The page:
It’s time for a fairer tax system

It’s not wealthy corporations but smaller and growing companies that are paying higher taxes


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The last time Congress undertook tax reform was 1986. Think about that, 1986: cellphones were just beginning to make their debut, the internet didn’t yet exist, and the movie “Top Gun” was in theaters.

Since that time, our tax code has gradually become bloated and overwhelmingly favors wealthy corporations with the resources to hire hundreds of accountants to cut their tax rates to virtually nothing. In fact, a recent study found that 100 Fortune 500 companies paid little or no federal income tax for at least one year between 2008 and 2015.

At the same time, smaller and growing companies that create the most jobs are the ones paying higher taxes. We should cut taxes for hardworking families and small businesses that are contributing more than their fair share.

In 1986, lawmakers in Congress faced a similar problem: a maze of tax breaks for wealthy individuals and corporations that hurt working families and our economy. But Democrats and Republicans stood together against narrow special interests and voted overwhelmingly to create a simpler and fairer tax code.

I am hopeful that by working together we can accomplish necessary reform 30 years later. Entire industries that couldn’t even be fathomed in 1986 are now driving our economy and it’s critical our tax code evolves to reflect the realities of the 21st Century world.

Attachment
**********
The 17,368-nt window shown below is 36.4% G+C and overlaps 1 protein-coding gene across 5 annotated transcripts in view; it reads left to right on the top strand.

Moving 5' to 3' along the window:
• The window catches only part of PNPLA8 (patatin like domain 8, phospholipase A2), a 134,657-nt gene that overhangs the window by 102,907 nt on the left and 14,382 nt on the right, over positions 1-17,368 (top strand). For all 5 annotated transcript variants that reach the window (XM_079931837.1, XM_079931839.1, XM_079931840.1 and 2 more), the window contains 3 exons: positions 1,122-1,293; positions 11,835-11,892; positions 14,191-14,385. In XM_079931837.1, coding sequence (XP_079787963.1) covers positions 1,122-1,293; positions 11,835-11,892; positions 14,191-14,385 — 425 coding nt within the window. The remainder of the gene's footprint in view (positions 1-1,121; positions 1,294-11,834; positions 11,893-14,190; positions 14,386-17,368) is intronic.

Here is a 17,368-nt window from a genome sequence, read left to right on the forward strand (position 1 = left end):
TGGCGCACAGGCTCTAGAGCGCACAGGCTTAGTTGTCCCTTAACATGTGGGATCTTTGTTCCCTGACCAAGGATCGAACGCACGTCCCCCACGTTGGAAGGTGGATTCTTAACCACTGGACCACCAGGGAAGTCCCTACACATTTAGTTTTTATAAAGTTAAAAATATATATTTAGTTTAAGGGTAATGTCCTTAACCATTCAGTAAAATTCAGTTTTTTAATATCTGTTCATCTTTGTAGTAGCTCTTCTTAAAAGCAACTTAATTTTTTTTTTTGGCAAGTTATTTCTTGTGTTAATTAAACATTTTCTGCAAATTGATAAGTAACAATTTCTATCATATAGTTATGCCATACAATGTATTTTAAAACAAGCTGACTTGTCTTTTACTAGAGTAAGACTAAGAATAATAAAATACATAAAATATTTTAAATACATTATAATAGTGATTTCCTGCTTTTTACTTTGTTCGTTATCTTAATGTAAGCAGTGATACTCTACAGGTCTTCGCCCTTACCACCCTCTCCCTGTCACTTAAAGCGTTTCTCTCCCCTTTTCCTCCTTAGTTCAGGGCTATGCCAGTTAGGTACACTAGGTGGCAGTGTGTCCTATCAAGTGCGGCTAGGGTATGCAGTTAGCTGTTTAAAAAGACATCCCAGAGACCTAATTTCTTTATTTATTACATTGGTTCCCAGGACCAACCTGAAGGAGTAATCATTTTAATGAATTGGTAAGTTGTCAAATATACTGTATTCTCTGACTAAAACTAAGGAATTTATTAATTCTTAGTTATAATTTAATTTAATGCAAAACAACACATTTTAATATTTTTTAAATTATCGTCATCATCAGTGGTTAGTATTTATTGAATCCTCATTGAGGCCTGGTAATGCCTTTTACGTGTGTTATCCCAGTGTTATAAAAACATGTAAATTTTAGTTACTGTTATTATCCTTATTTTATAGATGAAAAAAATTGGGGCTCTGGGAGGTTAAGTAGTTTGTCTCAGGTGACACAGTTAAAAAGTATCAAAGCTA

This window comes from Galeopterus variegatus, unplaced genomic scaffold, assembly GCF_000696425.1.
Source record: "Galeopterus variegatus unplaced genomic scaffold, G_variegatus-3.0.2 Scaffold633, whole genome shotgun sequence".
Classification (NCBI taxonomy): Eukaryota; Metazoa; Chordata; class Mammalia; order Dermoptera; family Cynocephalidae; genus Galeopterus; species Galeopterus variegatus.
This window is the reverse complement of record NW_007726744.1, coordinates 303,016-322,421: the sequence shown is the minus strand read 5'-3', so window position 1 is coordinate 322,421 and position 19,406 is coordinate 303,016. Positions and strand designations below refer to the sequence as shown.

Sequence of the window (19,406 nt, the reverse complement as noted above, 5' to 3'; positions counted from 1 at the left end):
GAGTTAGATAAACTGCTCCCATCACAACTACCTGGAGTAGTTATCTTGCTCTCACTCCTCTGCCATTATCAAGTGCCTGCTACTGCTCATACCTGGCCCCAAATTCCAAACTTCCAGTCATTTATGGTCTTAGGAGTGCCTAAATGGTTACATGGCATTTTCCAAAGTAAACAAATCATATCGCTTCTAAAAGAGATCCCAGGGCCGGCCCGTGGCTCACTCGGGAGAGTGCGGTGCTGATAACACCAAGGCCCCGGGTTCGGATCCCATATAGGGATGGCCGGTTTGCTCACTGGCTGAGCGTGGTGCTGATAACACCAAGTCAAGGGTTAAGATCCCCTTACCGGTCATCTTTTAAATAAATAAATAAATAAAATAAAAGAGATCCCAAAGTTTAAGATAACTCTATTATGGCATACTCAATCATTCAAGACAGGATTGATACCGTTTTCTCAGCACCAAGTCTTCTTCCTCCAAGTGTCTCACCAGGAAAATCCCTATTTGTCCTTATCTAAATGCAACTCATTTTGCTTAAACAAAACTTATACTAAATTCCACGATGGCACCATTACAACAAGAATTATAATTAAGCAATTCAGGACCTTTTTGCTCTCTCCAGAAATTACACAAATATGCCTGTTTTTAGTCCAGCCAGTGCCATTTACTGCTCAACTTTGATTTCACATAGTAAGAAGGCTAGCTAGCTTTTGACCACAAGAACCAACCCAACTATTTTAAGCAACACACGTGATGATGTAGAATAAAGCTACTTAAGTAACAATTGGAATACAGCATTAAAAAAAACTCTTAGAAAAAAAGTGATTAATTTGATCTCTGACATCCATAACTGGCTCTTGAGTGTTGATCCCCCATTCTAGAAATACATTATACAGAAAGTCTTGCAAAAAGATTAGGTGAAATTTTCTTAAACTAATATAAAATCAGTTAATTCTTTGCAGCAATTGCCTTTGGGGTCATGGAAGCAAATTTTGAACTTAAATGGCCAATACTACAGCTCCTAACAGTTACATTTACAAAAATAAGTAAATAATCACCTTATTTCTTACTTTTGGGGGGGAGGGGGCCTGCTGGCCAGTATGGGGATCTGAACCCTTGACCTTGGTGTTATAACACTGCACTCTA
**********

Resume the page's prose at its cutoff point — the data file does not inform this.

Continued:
As we develop a tax system for the future, we must stay true to principles that will benefit Granite State and middleclass families.

That means tax reform must:

 • Increase working families’ wages by encouraging middle-class job growth.

 • Promote investment in the U.S. through a modernized and competitive tax code and commonsense business taxes.

 • Invest in our infrastructure.

 • Go hand-in-hand with sound fiscal policy. I can’t support tax cuts for the wealthiest Americans and corporations that increase the deficit and take important funding from defense, education, infrastructure, the opioid epidemic and other priorities.

 • Simplify taxes for small businesses, startups and working families. It shouldn’t take a team of lawyers and accountants for a small business or even a family to file their taxes. We should cut red tape and make it simpler to file taxes and get a refund.

 • End loopholes that reward companies that ship jobs overseas.

 • Encourage American companies to invest at home.

I want to be clear: we need tax reform, not tax cuts for special interests and corporations. I will oppose any plan that doesn’t put New Hampshire businesses and working families first.

Our economy is changing rapidly, and the tax code should play a role in helping companies succeed and expand. My bill, the Workforce Development Investment Act, would create tax incentives to encourage companies to partner with education providers to develop workforce training programs for skills they need. Partnerships like these are already helping people jump-start their careers or update their skills for jobs right here in the Granite State.

Reforming our tax code cannot be a partisan issue. It requires political courage to take on a task as daunting as tax reform but as we saw in 1986, it can be done. Today both Republicans and Democrats must come to the table in good faith to create a system that will help gear our economy toward lifting hardworking American families. No party has a monopoly on good ideas, and I believe that there is appetite on both sides of the aisle to work together for the good of the American people.

Annie Kuster, a Democrat from Hopkinton, represents New Hampshire’s 2nd District in Congress.

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